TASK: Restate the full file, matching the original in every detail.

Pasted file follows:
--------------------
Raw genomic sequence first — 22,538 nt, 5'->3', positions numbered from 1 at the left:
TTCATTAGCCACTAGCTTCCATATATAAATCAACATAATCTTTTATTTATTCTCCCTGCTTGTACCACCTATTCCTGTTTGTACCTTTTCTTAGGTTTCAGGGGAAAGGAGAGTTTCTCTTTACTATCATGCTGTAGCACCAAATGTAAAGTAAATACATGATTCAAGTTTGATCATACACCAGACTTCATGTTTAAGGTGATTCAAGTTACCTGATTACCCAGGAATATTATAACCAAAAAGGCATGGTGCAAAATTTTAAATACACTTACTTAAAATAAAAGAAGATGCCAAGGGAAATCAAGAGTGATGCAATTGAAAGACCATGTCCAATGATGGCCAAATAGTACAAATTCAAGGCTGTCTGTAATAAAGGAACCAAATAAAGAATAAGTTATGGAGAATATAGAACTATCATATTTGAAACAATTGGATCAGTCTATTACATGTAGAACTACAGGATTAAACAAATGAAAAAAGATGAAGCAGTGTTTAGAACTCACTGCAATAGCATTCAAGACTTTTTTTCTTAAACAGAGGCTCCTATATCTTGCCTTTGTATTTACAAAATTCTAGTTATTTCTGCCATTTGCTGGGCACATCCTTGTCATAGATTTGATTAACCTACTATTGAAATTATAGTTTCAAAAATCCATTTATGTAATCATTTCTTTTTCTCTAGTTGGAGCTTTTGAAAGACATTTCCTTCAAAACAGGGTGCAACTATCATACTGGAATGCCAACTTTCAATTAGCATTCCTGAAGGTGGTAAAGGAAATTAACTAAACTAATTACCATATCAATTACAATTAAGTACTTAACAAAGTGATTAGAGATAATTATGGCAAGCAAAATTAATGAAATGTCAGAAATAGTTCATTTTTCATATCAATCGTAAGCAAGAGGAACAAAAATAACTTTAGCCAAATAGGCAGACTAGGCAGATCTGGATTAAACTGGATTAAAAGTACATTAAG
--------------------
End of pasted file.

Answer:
Raw genomic sequence first — 22,538 nt, 5'->3', positions numbered from 1 at the left:
TTCATTAGCCACTAGCTTCCATATATAAATCAACATAATCTTTTATTTATTCTCCCTGCTTGTACCACCTATTCCTGTTTGTACCTTTTCTTAGGTTTCAGGGGAAAGGAGAGTTTCTCTTTACTATCATGCTGTAGCACCAAATGTAAAGTAAATACATGATTCAAGTTTGATCATACACCAGACTTCATGTTTAAGGTGATTCAAGTTACCTGATTACCCAGGAATATTATAACCAAAAAGGCATGGTGCAAAATTTTAAATACACTTACTTAAAATAAAAGAAGATGCCAAGGGAAATCAAGAGTGATGCAATTGAAAGACCATGTCCAATGATGGCCAAATAGTACAAATTCAAGGCTGTCTGTAATAAAGGAACCAAATAAAGAATAAGTTATGGAGAATATAGAACTATCATATTTGAAACAATTGGATCAGTCTATTACATGTAGAACTACAGGATTAAACAAATGAAAAAAGATGAAGCAGTGTTTAGAACTCACTGCAATAGCATTCAAGACTTTTTTTCTTAAACAGAGGCTCCTATATCTTGCCTTTGTATTTACAAAATTCTAGTTATTTCTGCCATTTGCTGGGCACATCCTTGTCATAGATTTGATTAACCTACTATTGAAATTATAGTTTCAAAAATCCATTTATGTAATCATTTCTTTTTCTCTAGTTGGAGCTTTTGAAAGACATTTCCTTCAAAACAGGGTGCAACTATCATACTGGAATGCCAACTTTCAATTAGCATTCCTGAAGGTGGTAAAGGAAATTAACTAAACTAATTACCATATCAATTACAATTAAGTACTTAACAAAGTGATTAGAGATAATTATGGCAAGCAAAATTAATGAAATGTCAGAAATAGTTCATTTTTCATATCAATCGTAAGCAAGAGGAACAAAAATAACTTTAGCCAAATAGGCAGACTAGGCAGATCTGGATTAAACTGGATTAAAAGTACATTAAG